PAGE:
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What Do Wearables Mean to Healthcare Professionals and Patients?

27 Aug 2015 by Christine Kern

According to a report from ABI Research, as many as 100 million wearable, remote patient-monitoring devices will ship in the next five years as top tech companies like Apple, Google and Samsung enter the remote patient-monitoring playing field.

And, according to a report from the International Data Corporation, the global market for wearable health devices will increase 173.3% between 2014 and 2015. Additionally, iHealth Beat explains that 72.1 million wearable devices will ship worldwide in 2015, up from 26.4 million wearables in 2014.

The wearables revolution is here. And it could lead to digital tracking, which can be converted into usable data for healthcare providers. According to Vinod Khosla, co-founder of Sun Microsystems and an investor in mobile health startups, “As we have more and more sophisticated wearables that can continuously measure things ranging from your physical activity to your stress levels to your emotional state, we can begin to cross-correlate and understand how each aspect of our lives consciously and unconsciously impacts (the others).”

The uptick in tracking health data is part of a larger push by the healthcare industry to use algorithms, databases and devices to analyze information and use it to help "rebuild, regenerate and reprogram the human body," according to The Washington Post. And that could mean big developments in the way healthcare is delivered.

Wearables revolutionize wellness.

Tracking devices are exploding onto the wearables market, including wearables that scan blood through the skin; baby bottles that measure nutritional intake; contact lenses to measure glucose levels;  earbuds that measure temperature and blood-oxygen levels; consumable pills to track medicine adherence; fitness bands to measure how high an individual jumps; and smart clothing that connects to smoke detectors.

And, for healthcare providers, new wearables technology like Google Glass for use in surgery, headsets to improve communication with patients and colleagues, and smartwatches are just a few of the latest developments.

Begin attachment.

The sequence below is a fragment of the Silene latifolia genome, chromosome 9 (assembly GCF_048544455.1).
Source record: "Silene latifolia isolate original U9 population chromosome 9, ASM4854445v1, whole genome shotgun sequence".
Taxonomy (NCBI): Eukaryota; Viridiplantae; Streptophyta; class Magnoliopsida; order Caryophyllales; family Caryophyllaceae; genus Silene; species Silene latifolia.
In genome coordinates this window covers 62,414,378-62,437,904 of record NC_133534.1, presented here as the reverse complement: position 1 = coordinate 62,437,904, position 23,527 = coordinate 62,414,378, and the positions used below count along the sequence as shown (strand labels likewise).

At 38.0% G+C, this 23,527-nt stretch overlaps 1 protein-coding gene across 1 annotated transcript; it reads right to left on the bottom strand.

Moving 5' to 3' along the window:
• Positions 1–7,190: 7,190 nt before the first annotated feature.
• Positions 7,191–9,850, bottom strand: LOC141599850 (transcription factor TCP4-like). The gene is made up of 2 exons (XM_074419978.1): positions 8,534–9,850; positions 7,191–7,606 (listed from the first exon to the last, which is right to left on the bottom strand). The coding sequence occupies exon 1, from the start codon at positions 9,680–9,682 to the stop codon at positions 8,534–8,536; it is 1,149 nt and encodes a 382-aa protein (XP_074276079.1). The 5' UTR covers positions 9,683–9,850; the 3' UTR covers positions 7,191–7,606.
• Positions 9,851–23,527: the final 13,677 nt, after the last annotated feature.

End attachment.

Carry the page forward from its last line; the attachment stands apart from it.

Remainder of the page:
Dr. Pierre Theodore performed the first surgery approved with Google Glass. He was able to preload CT and X-ray images. “To be able to have those X-rays directly in your field without having to leave the operating room, log onto another system elsewhere or turn away from the patient is very helpful in terms of maintaining your attention where it should be, which is on the patient 100% of the time.” Soon, we will start to see a good mixture of wearables and healthcare robotics in hospitals across the country.

Worries about wearables.

But while wearable technology offers a wealth of opportunities for healthcare, it also comes with some challenges. Providing context, communication, security and interoperability are among the chief hurdles for medical wearables.

Dr. Karandeep Sing, nephrology fellow at Brigham and Women’s Hospital and a master’s candidate in biomedical informatics at Harvard Medical School says, “Wearables have engaged consumers of healthcare in new ways by providing the ability to capture and track health information, but this information frequently lives in silos outside the healthcare system and is non-actionable. Transforming wearables into two-way communication devices with a healthcare professional or population health manager on the other end will be essential in maximizing their utility for those with chronic illnesses.”

At Insight, we can assist you at every stage — from the delivery of real-time patient information to establishing security and interoperability of your connected devices. Contact us at 1.800.INSIGHT or visit us online.